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Vitamin D

Compared to other vitamins which we absorb primarily from food sources, vitamin D is a bit of an odd duck. What makes it so unique is that our bodies actually create vitamin D through sun exposure. When the cholesterol in our skin cells is exposed to the sun’s UVB rays, a conversion occurs which produces vitamin D3. Voila! Just like that, we’re all set for the day. 

But of course, the downfall of this system is that we don’t always get enough sunshine, and vitamin D only lasts for so long in the body before we need more of it. With that in mind, let’s take a look at why we need vitamin D, how much we need, and how to get more of it.


Indoors and Vitamin D

Summer is prime vitamin D season, but with many of us forced to spend more time indoors than we usually would, there’s a real risk of people around the country missing out on the sunshine hours they need.

For this reason, it’s currently recommended that adults take 10micrograms of vitamin D per day if they are not able to regularly access safe outdoor space.


What Is Vitamin D?

We’ve covered how our body creates vitamin D, but what does it actually do that makes it so important? Well, vitamin D plays an important role in regulating how much calcium and phosphate is circulating the body at any one time. Calcium and phosphate are nutrients that keep our teeth, bones and muscles at their prime. 

Ultimately, without vitamin D, we’re at higher risk of developing bone conditions such as osteomalacia and osteoporosis in adults, or rickets in children. 

Symptoms of vitamin D deficiency include bone, muscle and back pain, fatigue, tiredness, depression and more. We think you’ll agree, making sure we’re all getting enough vitamin D is pretty important!


Are You Getting Enough Vitamin D?

The big questions then, is are you getting enough vitamin D right now? Well, the good news is that from April- September, most of the UK gets enough sunlight to keep our vitamin D levels in check. But even during the summer months, you might still be at risk depending on the sunlight levels where you live, as well as your habits and physical characteristics.

The NHS recommends that you take a daily vitamin D 10 micrograms of vitamin D if any of the below applies to you:

  • Don’t spend much time outdoors
  • Are usually fully covered when you’re outdoors
  • Have dark skin 

While the first two might be fairly self-explanatory, the last one may need some explanation. Darker skin tones have been shown to need longer periods of sun exposure before the process of UVB to vitamin D occurs. To be on the safe side, it’s worth taking a supplement if you are in this category.


Vitamin D During Winter

From October – March, the sun levels in the UK are too low for most of us to get an adequate amount of vitamin D. And while there are edible sources of vitamin D, the chances are that you’re not eating enough of them to keep your levels high.

Sources of vitamin D from food include:

  • Red meat
  • Liver
  • Egg yolks
  • Oily fish including salmon, sardines, herring and mackerel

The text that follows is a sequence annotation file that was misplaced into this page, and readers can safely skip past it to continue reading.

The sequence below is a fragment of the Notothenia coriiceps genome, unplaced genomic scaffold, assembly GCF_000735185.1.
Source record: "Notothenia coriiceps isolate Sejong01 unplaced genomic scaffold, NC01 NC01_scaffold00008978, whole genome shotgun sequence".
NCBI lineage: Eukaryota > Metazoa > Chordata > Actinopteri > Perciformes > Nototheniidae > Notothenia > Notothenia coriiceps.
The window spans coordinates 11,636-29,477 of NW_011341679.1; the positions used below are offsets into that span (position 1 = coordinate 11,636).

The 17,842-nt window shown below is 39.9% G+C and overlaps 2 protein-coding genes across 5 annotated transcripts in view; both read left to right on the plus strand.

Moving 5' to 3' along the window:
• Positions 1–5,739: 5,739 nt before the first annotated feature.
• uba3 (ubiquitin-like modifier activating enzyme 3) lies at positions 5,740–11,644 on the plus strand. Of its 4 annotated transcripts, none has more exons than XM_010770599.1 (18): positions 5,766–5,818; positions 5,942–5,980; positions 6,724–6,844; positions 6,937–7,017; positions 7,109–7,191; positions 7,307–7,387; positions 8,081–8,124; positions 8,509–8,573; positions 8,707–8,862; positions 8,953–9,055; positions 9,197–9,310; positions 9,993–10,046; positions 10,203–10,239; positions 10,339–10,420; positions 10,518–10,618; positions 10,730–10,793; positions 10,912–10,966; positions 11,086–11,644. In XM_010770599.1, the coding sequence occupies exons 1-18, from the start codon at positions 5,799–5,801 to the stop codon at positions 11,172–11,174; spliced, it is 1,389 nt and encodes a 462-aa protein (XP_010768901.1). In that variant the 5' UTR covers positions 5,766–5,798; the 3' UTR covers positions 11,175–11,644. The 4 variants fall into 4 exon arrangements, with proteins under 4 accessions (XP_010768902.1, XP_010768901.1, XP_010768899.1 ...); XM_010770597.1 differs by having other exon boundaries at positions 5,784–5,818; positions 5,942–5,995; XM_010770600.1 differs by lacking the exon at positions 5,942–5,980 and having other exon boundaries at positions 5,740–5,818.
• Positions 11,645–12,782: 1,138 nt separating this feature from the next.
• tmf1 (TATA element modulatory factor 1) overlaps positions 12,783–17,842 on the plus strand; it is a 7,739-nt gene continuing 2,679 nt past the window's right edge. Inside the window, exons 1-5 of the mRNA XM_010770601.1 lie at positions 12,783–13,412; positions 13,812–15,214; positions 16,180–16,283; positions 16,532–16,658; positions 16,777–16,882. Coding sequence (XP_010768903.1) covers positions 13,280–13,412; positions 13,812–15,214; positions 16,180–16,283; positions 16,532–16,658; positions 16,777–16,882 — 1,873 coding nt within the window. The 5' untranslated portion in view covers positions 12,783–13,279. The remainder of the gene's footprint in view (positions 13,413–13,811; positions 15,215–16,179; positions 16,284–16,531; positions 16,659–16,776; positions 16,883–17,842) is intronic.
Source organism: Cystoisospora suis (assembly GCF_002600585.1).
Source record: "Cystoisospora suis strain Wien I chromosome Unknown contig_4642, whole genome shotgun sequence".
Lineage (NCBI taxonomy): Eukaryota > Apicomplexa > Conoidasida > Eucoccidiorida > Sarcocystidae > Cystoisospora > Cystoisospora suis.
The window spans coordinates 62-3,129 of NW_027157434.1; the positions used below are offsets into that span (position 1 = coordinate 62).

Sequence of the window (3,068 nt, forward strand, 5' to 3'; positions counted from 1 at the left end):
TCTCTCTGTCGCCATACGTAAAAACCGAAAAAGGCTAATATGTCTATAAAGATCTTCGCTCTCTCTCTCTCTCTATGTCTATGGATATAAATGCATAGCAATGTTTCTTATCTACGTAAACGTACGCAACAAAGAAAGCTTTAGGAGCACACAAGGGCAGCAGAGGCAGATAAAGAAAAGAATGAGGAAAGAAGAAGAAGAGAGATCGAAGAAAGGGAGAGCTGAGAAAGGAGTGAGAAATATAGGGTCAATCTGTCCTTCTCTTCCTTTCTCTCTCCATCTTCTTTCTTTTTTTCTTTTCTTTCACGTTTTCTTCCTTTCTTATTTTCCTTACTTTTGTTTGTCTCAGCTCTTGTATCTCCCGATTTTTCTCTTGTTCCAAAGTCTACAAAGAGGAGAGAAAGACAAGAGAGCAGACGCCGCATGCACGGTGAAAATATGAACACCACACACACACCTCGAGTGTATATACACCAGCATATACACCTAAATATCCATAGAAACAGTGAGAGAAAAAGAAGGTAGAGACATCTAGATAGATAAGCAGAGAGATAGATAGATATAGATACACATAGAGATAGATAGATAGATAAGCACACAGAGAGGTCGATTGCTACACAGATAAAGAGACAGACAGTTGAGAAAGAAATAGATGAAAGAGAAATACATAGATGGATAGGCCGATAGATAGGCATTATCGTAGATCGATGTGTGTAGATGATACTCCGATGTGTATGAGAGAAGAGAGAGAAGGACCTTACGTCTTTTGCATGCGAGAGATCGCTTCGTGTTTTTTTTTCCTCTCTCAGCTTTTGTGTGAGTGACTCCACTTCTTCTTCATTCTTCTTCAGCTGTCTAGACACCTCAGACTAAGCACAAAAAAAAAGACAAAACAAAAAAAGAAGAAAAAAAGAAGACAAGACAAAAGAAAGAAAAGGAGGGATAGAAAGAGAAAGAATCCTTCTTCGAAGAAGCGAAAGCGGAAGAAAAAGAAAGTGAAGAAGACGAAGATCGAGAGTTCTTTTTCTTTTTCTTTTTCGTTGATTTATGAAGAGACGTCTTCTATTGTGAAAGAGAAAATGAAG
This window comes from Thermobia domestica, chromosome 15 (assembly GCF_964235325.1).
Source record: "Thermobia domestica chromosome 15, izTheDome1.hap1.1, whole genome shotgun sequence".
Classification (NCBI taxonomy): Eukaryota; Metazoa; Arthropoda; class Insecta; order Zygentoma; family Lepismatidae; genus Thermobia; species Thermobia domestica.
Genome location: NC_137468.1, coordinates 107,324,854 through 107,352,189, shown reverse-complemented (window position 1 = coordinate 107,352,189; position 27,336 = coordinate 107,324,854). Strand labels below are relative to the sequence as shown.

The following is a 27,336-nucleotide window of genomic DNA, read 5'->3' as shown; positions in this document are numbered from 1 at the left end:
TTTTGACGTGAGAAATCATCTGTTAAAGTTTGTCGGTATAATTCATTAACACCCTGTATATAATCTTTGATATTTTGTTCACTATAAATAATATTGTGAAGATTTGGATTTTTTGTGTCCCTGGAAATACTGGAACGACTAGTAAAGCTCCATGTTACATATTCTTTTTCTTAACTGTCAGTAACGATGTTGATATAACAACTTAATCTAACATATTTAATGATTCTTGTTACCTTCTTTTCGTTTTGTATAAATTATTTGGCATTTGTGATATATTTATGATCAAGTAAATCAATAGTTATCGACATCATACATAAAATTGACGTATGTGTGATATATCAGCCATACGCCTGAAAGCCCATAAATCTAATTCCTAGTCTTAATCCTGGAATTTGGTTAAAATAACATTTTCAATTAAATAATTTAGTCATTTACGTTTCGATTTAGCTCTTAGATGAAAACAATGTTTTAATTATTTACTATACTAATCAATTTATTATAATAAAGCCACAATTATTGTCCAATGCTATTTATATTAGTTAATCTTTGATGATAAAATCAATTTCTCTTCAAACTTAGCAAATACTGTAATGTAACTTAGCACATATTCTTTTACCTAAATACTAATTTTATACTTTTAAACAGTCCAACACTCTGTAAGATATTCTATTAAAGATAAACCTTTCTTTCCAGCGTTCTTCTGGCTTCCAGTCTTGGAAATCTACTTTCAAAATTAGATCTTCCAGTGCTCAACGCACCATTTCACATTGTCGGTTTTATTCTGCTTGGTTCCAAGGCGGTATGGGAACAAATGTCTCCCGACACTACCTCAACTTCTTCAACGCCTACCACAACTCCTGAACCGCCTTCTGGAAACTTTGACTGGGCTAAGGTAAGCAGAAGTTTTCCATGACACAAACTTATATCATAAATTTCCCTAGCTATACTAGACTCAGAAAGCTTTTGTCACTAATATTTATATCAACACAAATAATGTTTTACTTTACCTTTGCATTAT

There are also some foods which have been fortified with vitamin D, including some breakfast cereals and fat spreads.

Unless you have a diet particularly high in the above, the advice is to take a daily vitamin D supplement.


How Much Sun Exposure Is Optimal?

One of the difficult aspects of knowing whether you’re getting enough vitamin D is that we don’t actually know how much sun exposure we need per day to fulfil our quota. Even if there was a defined amount of time spent in the sun we needed, it would still be impossible to apply this to the whole population.

Factors such as location, cloud coverage, skin tone and clothing can all impact how much vitamin D is produced in an individual. Estimates range from as little as 15 minutes in full sun for a person with light skin, to a few hours for darker skin tones.

What we do know is that ideally, we should all be getting some time in the sun on a daily basis.


Sunscreen and Vitamin D

As its the trigger of the sun’s UV rays that allow our body to create vitamin D, many people have questioned whether sunscreen use might lead to a deficiency. So far, the research doesn’t show any evidence that people who use sunscreen regularly are at risk of developing a vitamin D deficiency. 

Another important consideration is that the risks that come with too much sun exposure outweigh the risks of being low in vitamin D. Once you take into account that its possible to top up your vitamin D through supplements, the use of sunscreen is an absolute no-brainer – you don’t have to choose one or the other.


Vitamin D Boosters

If you’re looking for easy ways to improve your vitamin D levels on overcast days or when you’re stuck indoors, we have a few options that can help.

Vitabiotics Perfectil Platinum Skin Radiance Tablets

A great all-in-one multivitamin, Perfectil Platinum is packed with beneficial nutrients including vitamin D, C, E, B2, B3 and B12 among a host of others. This will do much more than just improve your bone health, its fantastic for skin, hair and nails too!

Healthspan Super Strength Omega 3 Gold Capsules

A highly concentrated supplement which includes vitamins D and C, Omega 3 Gold is also high in sustainably sourced omega 3 fatty acids and contains a premium turmeric extract with 95% curcuminoids. 

Vitality CBD Ginger, Turmeric, Vitamin D and Papain Tablets

CBD is well known for its anti-inflammatory properties, making it a great base for any immune-supporting supplement. The ginger, turmeric and papain in Vitality CBD reduce pain and inflammation, while vitamin D keeps your bone structure healthy and strong.

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